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The project cargo sector is steaming through choppy waters this summer as the field shrinks in the latest wave of takeovers.

And industry executives expect more consolidation to come.

The biggest splash in the market came early last month, when Dutch heavy-haul heavyweight Mammoet announced it was taking over UK-based ALE.

“Mammoet and ALE complement each other in geographical presence on all continents. Together we have a well-balanced portfolio of activities worldwide,” said Mammoet CEO Paul van Gelder at the time.

This could be a contender for understatement of the year: their marriage, if approved, will create a colossus almost double the size of its nearest competitor. Between them, Mammoet and ALE command thousands of cranes, trucks and chassis.

Less than a month earlier, Barnhart Crane & Rigging, one of the largest lifting and logistics contractors on the US scene, with a network of more than 50 facilities, agreed to acquire the majority of the assets of Burkhalter Rigging.

Merger action continued in mid-July, when Bishop Lifting Products completed the acquisition of American Wire Rope & Sling, a provider of rigging, lifting and crane services. Both parties stressed the greater reach the marriage would give them.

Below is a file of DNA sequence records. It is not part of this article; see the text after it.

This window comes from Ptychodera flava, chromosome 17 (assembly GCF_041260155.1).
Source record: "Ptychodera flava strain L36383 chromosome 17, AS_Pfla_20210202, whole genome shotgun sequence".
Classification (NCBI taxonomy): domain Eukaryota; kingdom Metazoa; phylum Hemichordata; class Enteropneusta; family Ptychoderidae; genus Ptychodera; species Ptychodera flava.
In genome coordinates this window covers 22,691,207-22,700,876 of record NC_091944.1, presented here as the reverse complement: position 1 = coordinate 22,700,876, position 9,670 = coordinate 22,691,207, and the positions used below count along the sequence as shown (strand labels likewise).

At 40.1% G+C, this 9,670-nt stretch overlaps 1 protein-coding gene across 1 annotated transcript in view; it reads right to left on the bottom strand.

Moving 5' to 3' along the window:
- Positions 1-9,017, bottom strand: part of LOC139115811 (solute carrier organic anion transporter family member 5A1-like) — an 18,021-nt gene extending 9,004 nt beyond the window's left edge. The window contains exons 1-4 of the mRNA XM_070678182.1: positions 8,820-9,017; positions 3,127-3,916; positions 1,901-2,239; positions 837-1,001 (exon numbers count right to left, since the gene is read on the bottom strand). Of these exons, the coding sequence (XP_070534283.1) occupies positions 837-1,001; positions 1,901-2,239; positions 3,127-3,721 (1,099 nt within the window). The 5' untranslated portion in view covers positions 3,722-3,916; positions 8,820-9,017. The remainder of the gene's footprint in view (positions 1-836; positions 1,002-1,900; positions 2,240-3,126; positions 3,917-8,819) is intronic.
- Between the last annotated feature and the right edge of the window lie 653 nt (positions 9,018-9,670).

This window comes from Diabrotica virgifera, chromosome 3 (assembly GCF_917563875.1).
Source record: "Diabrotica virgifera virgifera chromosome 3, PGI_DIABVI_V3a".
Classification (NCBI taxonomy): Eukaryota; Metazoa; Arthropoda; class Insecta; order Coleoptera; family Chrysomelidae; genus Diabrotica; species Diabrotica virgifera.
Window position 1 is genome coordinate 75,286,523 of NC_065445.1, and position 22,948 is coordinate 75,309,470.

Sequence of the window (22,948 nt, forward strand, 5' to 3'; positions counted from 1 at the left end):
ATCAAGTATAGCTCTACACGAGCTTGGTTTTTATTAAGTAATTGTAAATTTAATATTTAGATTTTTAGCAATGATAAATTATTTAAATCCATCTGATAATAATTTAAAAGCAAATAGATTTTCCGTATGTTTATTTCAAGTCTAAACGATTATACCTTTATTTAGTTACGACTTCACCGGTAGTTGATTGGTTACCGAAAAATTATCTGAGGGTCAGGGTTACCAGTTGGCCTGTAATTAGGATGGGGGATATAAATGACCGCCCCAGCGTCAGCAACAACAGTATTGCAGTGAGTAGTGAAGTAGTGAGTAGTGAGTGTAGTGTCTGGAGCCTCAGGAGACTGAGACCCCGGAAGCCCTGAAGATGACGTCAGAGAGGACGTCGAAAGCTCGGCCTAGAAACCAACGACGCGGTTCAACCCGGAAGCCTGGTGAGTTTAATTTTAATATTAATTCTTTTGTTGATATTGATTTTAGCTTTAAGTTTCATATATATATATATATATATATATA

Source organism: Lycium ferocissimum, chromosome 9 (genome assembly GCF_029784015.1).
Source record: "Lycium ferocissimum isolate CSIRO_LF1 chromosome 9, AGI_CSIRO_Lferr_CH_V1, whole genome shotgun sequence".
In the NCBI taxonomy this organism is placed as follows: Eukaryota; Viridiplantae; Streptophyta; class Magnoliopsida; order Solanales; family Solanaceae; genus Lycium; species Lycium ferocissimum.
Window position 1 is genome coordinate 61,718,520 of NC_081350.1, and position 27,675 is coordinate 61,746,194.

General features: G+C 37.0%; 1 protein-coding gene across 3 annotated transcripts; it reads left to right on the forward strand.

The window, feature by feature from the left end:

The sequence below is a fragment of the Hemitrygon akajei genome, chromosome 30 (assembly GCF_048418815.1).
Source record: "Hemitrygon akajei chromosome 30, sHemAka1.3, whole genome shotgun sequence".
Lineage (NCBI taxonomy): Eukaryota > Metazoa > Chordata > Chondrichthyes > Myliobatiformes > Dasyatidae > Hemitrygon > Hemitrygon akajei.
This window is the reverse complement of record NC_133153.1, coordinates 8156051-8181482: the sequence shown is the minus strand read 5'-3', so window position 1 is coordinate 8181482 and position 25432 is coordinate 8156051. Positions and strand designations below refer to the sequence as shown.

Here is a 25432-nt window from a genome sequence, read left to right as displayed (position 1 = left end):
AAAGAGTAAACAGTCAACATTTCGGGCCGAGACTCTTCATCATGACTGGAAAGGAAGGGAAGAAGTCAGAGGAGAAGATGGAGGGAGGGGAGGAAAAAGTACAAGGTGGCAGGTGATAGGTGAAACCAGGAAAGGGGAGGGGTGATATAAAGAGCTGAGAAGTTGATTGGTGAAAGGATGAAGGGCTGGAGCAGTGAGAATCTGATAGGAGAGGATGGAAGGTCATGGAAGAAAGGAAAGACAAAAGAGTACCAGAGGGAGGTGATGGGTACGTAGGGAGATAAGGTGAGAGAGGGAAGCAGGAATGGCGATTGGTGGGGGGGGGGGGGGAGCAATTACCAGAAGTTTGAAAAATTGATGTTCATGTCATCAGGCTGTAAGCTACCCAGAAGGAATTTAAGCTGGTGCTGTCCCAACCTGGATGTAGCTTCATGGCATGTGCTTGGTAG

In recent years, a number of well known project specialists have been taken over by larger logistics players eager to expand into the project and outsize cargo segment: KOG Transport was taken over by Rhenus Group; and there was the acquisition of Albacor Shipping by BNSF Logistics.

One industry executive attributed the consolidation to pricing pressure, which has eroded margins. He suggested one firm that was taken over had, basically, kept going “just to keep the lights on”.

Ross McLaren, co-founder and partner in HLI Rail & Rigging, added that some operators were quoting at cost level, or even below, to acquire business.

To some extent, this behaviour is driven by large shippers that play off project forwarders against each other, he claimed. In addition, there are external forces driving consolidation in the project and outsize cargo market, he noted. Investors are looking to buy several operators, amalgamate them and sell off the larger entity.

“We’re going to see more consolidation,” he predicted. According to Mr McLaren, there is not enough business to sustain the current number of players in this field.

On the rail side, one long-established player has ceased operations this year. SRT Transportation Solutions, a specialist in heavy transport, suspended its rail operations in the spring. Its fleet of special rail cars was taken over by manufacturer Kasgro, which rents out the equipment.

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